So, you've found your dream home and are ready to sign on the dotted line? Pump the breaks! Though it may seem like the fastest route to getting everything you want, prematurely signing documents could also quickly become the cause of unnecessary headaches—and costs.
Before signing anything, knowing all of your options is a must, since the home-buying stakes are too high to gamble with, especially when it comes to having an inspection. Here are the answers to all of the questions and concerns you may have when considering hiring an inspector:
What Are The Rules?
Though inspections are optional, it is always a good idea to pay the money to have one done before buying a new home in order to prevent you from being blinded by extra costs and repairs after you've settled.
According to Freshome, exceptions to this rule arise if your home maintenance is covered by an association (i.e. condo life). But, either way you should always check with your bank to see if they require one. If you're going to have an inspection done, pick a date and time that fits with your schedule and attend it—ask your inspector all the questions.
How Much Does It Cost?
According to HomeAdvisor, the average home inspection in the United States costs about $326. While some can be as low as $200 or as high as $483, they typically range anywhere from approximately $278 to $389.
What Is Covered?
Typically inspectors will check the foundation and basement, interior plumbing and electrical systems, heating and cooling systems, windows, doors, floors, walls, ceilings, attic, and visible roofing/insulation, Freshome s.
If you're looking for someone to check inside the walls, roof, chimney, septic tank, wells, sheds, or structures outside the main house, though, the site notes you may have to call other professionals. It's important that you ask your inspector what they cover before they do the inspection.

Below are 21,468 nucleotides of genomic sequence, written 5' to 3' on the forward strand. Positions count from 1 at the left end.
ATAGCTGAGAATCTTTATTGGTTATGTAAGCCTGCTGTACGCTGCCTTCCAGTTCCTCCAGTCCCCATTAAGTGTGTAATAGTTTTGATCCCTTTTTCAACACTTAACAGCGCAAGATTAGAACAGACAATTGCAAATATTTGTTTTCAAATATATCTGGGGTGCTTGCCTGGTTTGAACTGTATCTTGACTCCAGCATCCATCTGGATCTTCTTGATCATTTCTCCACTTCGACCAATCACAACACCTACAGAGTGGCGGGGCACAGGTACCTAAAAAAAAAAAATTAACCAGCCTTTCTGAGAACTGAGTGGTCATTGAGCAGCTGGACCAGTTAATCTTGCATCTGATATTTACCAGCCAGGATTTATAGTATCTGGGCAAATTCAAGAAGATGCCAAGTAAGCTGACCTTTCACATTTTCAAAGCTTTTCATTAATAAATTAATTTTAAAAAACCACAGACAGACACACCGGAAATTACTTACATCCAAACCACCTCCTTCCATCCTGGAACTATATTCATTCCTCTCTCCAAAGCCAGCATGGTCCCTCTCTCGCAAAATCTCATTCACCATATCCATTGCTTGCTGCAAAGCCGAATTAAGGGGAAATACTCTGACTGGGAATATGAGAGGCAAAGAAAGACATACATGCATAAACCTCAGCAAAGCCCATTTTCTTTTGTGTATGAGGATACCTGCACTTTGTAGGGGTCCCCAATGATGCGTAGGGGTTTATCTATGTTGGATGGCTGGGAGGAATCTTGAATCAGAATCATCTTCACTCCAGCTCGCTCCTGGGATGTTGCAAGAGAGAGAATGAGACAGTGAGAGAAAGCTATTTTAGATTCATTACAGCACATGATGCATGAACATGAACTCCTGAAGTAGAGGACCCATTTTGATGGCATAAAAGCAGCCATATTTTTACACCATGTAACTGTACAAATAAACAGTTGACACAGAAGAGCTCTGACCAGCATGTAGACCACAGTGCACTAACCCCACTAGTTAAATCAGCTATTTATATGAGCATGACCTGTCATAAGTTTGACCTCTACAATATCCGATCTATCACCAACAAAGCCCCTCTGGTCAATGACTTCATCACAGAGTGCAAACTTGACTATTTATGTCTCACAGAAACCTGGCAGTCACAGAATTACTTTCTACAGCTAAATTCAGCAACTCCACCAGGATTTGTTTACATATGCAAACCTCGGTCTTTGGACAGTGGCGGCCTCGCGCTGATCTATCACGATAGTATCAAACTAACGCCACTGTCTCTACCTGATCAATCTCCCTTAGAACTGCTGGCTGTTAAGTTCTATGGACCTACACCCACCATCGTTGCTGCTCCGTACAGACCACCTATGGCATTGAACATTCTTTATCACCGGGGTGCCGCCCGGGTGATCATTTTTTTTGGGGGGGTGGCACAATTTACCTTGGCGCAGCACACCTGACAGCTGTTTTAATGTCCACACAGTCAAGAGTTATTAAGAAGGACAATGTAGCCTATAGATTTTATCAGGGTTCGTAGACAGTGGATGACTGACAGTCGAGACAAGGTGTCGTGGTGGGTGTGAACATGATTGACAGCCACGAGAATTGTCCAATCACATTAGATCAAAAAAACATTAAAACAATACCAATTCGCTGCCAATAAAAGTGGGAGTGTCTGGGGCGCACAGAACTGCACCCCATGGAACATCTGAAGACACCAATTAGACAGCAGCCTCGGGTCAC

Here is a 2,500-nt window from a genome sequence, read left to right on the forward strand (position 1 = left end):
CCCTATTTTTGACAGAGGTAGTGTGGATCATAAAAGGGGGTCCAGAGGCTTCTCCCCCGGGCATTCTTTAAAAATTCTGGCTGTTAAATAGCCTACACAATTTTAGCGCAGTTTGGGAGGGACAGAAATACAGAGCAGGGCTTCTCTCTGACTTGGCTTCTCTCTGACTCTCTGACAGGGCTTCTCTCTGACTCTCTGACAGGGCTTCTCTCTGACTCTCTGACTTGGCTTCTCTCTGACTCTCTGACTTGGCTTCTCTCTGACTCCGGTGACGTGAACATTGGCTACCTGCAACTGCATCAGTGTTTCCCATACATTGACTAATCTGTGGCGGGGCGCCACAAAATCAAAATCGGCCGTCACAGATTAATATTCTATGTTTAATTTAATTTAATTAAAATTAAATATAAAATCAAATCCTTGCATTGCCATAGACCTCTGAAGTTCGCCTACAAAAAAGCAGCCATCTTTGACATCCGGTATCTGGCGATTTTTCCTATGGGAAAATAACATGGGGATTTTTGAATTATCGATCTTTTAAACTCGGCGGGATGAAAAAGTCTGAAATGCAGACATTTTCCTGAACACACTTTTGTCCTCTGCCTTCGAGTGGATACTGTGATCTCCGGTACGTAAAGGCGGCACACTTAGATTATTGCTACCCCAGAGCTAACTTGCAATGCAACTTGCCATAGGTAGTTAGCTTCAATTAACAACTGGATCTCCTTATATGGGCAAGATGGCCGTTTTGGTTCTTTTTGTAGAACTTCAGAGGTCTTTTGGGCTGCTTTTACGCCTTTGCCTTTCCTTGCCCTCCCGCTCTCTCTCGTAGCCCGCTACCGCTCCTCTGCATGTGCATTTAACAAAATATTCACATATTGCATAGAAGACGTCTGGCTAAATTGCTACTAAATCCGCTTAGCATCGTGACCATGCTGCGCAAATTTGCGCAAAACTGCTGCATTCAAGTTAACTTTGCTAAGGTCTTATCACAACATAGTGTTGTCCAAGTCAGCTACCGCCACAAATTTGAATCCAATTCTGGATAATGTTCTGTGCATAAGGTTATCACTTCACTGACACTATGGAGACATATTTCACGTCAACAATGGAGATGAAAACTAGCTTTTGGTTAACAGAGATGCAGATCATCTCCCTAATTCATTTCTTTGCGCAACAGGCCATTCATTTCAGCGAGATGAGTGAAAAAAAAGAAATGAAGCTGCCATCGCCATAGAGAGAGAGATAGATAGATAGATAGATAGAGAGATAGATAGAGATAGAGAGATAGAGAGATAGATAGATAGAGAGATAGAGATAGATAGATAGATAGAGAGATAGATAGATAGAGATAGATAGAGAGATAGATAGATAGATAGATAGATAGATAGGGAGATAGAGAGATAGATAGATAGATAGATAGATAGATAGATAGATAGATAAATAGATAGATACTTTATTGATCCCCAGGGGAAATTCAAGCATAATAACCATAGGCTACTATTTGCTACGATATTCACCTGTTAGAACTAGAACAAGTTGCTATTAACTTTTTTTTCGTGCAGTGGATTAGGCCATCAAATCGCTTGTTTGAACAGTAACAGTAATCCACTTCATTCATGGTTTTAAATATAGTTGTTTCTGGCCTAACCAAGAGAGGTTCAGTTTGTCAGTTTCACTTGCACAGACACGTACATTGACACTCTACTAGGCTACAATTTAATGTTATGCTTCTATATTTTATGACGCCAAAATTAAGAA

Where Do I Find An Inspector?
Ed Frank, CEO of InspectAmerica Engineering, P.C. and a Professional Engineer (P.E.), says you should always choose an inspector who is a Licensed P.E. as they have top credentials and can stamp your home inspection report with their Licensed P.E. seal—which is "the key to your protection."
Specifically, Frank recommends finding an inspection company with professional affiliations (i.e. National Academy of Building Inspection Engineers [NABIE] and National Society of Professional Engineers [NSPE]) as they only accept Licensed PEs, he writes for HSH.com. Knowing this, you can use resources like the American Society of Home Inspectors (ASHI) search tool to Find a Home Inspector near you.
What Happens After An Inspection?
Here's exactly what your inspector should tell you after the inspection is completed, according to Frank:
- What repairs need to be made
- How urgently they should be made
- What the costs might be
- Any risks of current damage or things that may be hidden
- Alternatives to repairing or replacing items
He also says you should expect:
- A detailed written report that is more than a checklist
- A Licensed P.E. seal on the report
Following the inspection, Freshome notes that you will be able to negotiate who handles the repairs. "There are three typical outcomes to these negotiations," the site continues, "The seller can perform the repairs before settlement, the seller can credit you money for the repairs, or they can become your responsibility."
Should the necessary repairs be too much to handle, buyers are typically able to walk away from the home "within the inspection timeframe," unless they signed a binding document—avoid doing this until you feel confident. Finally, hold onto the invoices from all of the repairs, so you can successfully settle and obtain the deed to your property.
Everything You Need to Know Before You Sign on The Dotted Line
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